It is always important for first-time investors to get off to a good start. Formative experiences are often full of harsh lessons and it can be easy to become disillusioned.
My first investment was Japan. I know what many of you are thinking – that market has been a disaster. Yet I am now in my 50s, so my first investment was made in the early 1980s when Japan was the most exciting stockmarket to invest in. After six months, my initial investment was around 50 per cent up and I was hooked. Unfortunately, since 1989, Japan has largely been in a bear market. It became an investment graveyard for many, fund managers included.
It certainly tests your conviction to invest in an area that keeps letting you down. However, dare I say it, things might be changing in Japan.
Well that is what Invesco Perpetual Japan fund manager Paul Chesson thinks anyway. To his credit, Paul has been one of the biggest bears in the market ever since I have known him, so when he told me he had turned bullish on Japan and invested much of his own money in his fund for the first time, I sat up and took notice.
Paul has no great faith in the Japanese economy and acknow-ledges the many problems relating to public debt and an ageing, shrinking population. However, everything has its price and he believes share values have got to a point where the bad news is fully reflected. When I asked him if he would change his view if the market fell further, he said no, he would just put more money in.
Perhaps it is just as well that he is looking at this from the point of view of stock valuations, as Japan’s growth has again disappointed this week and China has just overtaken it as the second-biggest economy in the world. However, you can see what Paul means regarding value when you consider that 65 per cent of the listed securities are below book value. Even Toyota, a world-class brand, is trading at around 10 per cent below net assets and is on a price/ earnings multiple of around six. In anyone’s book, this looks cheap and it is an interesting stock despite the damage to its reputation caused by the recent defective brake problems.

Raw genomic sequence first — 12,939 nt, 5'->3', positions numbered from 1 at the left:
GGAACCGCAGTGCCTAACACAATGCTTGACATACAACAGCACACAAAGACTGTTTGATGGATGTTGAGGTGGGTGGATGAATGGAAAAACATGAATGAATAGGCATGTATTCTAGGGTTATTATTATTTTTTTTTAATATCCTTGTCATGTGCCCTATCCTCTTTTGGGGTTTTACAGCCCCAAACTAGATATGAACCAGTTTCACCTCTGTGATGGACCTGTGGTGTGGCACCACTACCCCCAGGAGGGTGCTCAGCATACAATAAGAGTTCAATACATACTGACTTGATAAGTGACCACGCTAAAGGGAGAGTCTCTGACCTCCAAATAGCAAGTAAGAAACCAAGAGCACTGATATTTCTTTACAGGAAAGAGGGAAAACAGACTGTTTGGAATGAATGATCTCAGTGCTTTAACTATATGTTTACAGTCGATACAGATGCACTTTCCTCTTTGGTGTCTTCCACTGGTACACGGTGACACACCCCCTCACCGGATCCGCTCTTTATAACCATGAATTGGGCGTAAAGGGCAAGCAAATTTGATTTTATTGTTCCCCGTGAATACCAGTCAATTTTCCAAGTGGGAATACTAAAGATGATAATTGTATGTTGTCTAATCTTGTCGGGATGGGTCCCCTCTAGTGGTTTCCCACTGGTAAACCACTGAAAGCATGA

In addition, Paul believes many Japanese companies have made overly pessimistic forecasts for 2010, anticipating that improve-ments on 2009 figures were unachievable. He thinks they have beaten these low expectations in many cases.
Despite the strength of the yen, companies are still performing exceptionally well and while a double dip would severely hamper the Japanese market, he does not believe this will happen. He describes the global economic picture as “a recovery with soft patches” and although worries concerning a return to recession abound, the market already has remarkably low expectations.
Although Paul Chesson’s long term record is admirable, the fund has struggled in recent months. Defensive stocks such as pharmaceuticals and utilities have been outperforming and there are few of these in his portfolio. He believes these are now expensive and sees better value in financial stocks such as Nomura, which he thinks are exceptionally good value and offer a good level of upside potential. He also favours good quality real estate business, especially those exposed to commercial property.
Mark Dampier is head of research at Hargreaves Lansdown